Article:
My Health, My Right

Reported by Tess

Published on Friday, April 5th, 2024

Accommodation Human Rights Mental Health Physical Health

My Health, My Right

Written by Tess

Published on Friday, April 5th, 2024


Human Rights

Mental Health

Physical Health

Around the world, the right to health of millions is increasingly coming under threat.

Diseases and disasters loom large as causes of death and disability.

Conflicts are devastating lives, causing death, pain, hunger and psychological distress.

The burning of fossil fuels is simultaneously driving the climate crisis and taking away our right to breathe clean air, with indoor and outdoor air pollution claiming a life every 5 seconds.

The WHO Council on the Economics of Health for All has found that at least 140 countries recognize health as a human right in their constitution. Yet countries are not passing and putting into practice laws to ensure their populations are entitled to access health services. This underpins the fact that at least 4.5 billion people — more than half of the world’s population — were not fully covered by essential health services in 2021.

To address these types of challenges, the theme for World Health Day 2024 is ‘My health, my right’.

World Health Organization for World Health Day 2024


Rights are something we are very conscious of at Listen Up!

When funding was granted to Groundswell for Listen Up! from Comic Relief, it was decided there would be three different outputs – community reporting, peer-led research and rights-based training. From the beginning we have been aware of the promotion and explanation of rights for people experiencing homelessness and health inequalities.

This is why for the last 18 months I’ve been squirreling away at the creation, development and production of materials around the topic of rights to good health and housing. Multiple questionnaires have been distributed to Groundswell staff and volunteers. There have been countless meetings and documents created to try and unpick this topic. We incorporated questions into our research to determine what rights people we spoke to were aware of.

And I’ve read material on it. A lot of material.

The conclusion I’ve reached is that rights are fundamental and yet are fundamentally complicated. It’s hard to grasp what they are and how to apply them. They are slippery building blocks. Lego in jelly.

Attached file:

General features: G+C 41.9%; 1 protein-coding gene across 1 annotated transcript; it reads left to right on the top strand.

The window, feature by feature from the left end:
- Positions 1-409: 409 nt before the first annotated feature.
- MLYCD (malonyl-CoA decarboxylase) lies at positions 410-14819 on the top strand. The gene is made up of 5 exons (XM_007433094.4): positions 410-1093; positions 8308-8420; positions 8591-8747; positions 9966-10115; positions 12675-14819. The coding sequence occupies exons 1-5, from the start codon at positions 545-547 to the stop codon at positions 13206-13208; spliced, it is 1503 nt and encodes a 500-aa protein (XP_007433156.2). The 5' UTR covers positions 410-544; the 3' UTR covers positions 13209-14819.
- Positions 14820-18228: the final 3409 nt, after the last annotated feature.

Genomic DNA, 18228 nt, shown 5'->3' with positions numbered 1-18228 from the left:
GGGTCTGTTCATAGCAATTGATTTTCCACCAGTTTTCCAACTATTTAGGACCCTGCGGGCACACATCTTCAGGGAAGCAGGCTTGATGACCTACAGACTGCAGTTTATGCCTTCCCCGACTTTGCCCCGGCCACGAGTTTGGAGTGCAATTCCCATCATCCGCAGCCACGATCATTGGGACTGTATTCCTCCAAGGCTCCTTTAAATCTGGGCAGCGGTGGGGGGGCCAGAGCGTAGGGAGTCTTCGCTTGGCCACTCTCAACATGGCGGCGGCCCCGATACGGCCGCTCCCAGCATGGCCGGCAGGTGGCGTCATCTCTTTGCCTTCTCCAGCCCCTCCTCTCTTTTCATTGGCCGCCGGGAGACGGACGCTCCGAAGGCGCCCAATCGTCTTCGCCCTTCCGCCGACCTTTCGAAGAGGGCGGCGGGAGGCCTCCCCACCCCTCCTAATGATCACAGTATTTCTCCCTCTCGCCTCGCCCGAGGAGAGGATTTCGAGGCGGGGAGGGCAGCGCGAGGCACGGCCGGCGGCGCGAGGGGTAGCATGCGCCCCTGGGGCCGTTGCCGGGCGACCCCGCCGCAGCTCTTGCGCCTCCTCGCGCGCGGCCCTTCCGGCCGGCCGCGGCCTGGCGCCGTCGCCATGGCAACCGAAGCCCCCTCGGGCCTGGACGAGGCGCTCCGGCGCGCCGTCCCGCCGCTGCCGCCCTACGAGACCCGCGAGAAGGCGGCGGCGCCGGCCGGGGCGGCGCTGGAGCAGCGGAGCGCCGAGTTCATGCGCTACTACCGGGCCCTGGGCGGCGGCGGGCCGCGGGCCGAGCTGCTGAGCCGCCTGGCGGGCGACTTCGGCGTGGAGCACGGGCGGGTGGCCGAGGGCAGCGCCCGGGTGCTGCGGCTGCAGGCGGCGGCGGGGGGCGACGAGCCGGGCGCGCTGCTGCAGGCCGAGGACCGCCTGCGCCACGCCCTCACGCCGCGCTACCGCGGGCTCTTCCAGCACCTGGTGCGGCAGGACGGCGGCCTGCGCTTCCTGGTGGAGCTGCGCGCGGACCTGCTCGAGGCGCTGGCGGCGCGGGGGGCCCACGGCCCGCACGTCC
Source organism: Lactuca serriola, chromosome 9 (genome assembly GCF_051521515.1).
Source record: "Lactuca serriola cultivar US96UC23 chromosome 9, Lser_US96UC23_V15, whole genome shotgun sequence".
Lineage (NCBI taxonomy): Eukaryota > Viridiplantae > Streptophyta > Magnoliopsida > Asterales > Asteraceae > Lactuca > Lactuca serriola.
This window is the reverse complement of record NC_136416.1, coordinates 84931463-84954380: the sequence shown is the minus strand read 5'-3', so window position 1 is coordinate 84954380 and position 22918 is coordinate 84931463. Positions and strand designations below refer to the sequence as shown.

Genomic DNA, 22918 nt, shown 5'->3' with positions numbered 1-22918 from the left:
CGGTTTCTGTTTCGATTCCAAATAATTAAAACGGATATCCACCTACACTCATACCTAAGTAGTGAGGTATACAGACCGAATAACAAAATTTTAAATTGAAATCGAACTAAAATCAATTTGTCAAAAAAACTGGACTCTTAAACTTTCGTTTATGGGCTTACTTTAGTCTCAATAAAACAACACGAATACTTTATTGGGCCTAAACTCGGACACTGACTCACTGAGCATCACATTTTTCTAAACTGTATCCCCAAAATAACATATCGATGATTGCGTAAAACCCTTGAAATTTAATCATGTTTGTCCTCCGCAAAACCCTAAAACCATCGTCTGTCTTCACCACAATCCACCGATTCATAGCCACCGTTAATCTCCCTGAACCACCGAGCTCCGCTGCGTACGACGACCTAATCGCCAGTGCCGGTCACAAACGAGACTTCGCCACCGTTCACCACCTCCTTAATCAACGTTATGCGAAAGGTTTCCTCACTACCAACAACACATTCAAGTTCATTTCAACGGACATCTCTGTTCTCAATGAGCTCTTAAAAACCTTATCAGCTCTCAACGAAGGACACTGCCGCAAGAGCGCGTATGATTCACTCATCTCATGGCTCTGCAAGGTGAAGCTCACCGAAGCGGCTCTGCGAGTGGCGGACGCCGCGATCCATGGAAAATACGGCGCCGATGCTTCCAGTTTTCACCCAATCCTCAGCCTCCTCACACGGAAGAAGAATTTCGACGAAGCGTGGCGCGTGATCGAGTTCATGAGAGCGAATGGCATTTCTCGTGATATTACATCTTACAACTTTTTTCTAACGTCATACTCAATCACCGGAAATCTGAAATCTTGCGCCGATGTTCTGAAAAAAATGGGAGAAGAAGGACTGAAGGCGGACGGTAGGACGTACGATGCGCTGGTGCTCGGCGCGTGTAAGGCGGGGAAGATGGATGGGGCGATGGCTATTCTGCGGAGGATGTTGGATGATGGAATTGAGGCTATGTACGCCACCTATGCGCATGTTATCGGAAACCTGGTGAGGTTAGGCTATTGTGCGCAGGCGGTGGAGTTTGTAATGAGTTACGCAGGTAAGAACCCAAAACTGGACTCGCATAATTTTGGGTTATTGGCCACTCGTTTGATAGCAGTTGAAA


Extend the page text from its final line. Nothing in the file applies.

They form the frame for how we should expect to be treated and guide us to how we should treat each other.

There are rights for almost every critical part of life – including around our health and housing.

Knowing what we’re entitled to can help us to identify when things are wrong and give us the right language to address the issues.

The slipperiness comes from the different ways our rights are enforced in legislation and whether there are tangible consequences if they are not followed.

The UN recognises access to adequate housing to be a human right. We know from our own experiences and from the people we work with that this is hard to enforce in the UK, where there isn’t sufficient adequate housing and steps can be seen to address the deficit.#

In health, we have the NHS Constitution which lists all the rights we can expect from healthcare. This document makes it easier to understand but it’s 87 pages long. If you are facing inequality and want to challenge how you are being treated how likely are you to look up this document and sift through it for the information you need and then work out how to apply it?

If I wasn’t being paid to do just that, I know I wouldn’t.

And this brings us back to the challenge faced by Listen Up!, and others, where we are trying to empower confidence in those most likely to experience ill-treatment.

I think we may have created a way which can help. In the coming weeks a pocket guide to healthcare rights will be published alongside some bite sized e-learning which takes some of our healthcare rights and explores them in an interactive format. We will also have a list of resources to take some of the internet search headache away when trying to find up-to-date information which makes sense. And finally, workshops for people experiencing homelessness and working in homelessness services.

Our training and resources will give people the knowledge and skills needed to make decisions about their own healthcare and housing. The right tools to grasp on to those slippery building blocks.

Together we can understand our rights and have the confidence to apply them.

Written by Tess

Hi I'm Tess, I work for Groundswell and have a long history of mental illness. During a particularly bad patch I sofa surfed for a while. I have a very opinionated cat and live near Manchester, although I'm formerly from Stoke-on-Trent.

Read all of Tess's articles


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